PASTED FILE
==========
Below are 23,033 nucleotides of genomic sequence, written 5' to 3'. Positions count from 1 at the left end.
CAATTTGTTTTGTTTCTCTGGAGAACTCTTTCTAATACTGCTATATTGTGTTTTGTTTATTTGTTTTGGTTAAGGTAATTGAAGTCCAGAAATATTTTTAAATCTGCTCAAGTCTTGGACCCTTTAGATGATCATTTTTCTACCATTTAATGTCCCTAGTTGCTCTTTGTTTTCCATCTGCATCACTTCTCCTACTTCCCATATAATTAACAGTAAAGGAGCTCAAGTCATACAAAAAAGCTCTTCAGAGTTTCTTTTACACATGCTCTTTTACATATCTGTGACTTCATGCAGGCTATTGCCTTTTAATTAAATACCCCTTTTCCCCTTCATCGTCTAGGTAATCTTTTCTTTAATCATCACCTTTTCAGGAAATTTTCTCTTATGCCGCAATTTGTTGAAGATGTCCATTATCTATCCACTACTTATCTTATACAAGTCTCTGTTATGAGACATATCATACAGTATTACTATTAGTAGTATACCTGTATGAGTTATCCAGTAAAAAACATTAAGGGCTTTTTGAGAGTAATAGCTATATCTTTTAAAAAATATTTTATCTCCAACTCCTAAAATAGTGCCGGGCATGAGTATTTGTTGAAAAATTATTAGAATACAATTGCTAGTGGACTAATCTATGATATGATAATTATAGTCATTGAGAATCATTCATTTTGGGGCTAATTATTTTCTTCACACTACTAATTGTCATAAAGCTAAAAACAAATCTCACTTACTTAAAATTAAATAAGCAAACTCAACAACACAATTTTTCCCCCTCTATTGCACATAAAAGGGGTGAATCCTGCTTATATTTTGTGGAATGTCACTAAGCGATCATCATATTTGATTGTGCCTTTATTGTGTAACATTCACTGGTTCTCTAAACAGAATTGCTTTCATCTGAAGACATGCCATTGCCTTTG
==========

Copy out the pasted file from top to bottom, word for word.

Below are 23,033 nucleotides of genomic sequence, written 5' to 3'. Positions count from 1 at the left end.
CAATTTGTTTTGTTTCTCTGGAGAACTCTTTCTAATACTGCTATATTGTGTTTTGTTTATTTGTTTTGGTTAAGGTAATTGAAGTCCAGAAATATTTTTAAATCTGCTCAAGTCTTGGACCCTTTAGATGATCATTTTTCTACCATTTAATGTCCCTAGTTGCTCTTTGTTTTCCATCTGCATCACTTCTCCTACTTCCCATATAATTAACAGTAAAGGAGCTCAAGTCATACAAAAAAGCTCTTCAGAGTTTCTTTTACACATGCTCTTTTACATATCTGTGACTTCATGCAGGCTATTGCCTTTTAATTAAATACCCCTTTTCCCCTTCATCGTCTAGGTAATCTTTTCTTTAATCATCACCTTTTCAGGAAATTTTCTCTTATGCCGCAATTTGTTGAAGATGTCCATTATCTATCCACTACTTATCTTATACAAGTCTCTGTTATGAGACATATCATACAGTATTACTATTAGTAGTATACCTGTATGAGTTATCCAGTAAAAAACATTAAGGGCTTTTTGAGAGTAATAGCTATATCTTTTAAAAAATATTTTATCTCCAACTCCTAAAATAGTGCCGGGCATGAGTATTTGTTGAAAAATTATTAGAATACAATTGCTAGTGGACTAATCTATGATATGATAATTATAGTCATTGAGAATCATTCATTTTGGGGCTAATTATTTTCTTCACACTACTAATTGTCATAAAGCTAAAAACAAATCTCACTTACTTAAAATTAAATAAGCAAACTCAACAACACAATTTTTCCCCCTCTATTGCACATAAAAGGGGTGAATCCTGCTTATATTTTGTGGAATGTCACTAAGCGATCATCATATTTGATTGTGCCTTTATTGTGTAACATTCACTGGTTCTCTAAACAGAATTGCTTTCATCTGAAGACATGCCATTGCCTTTG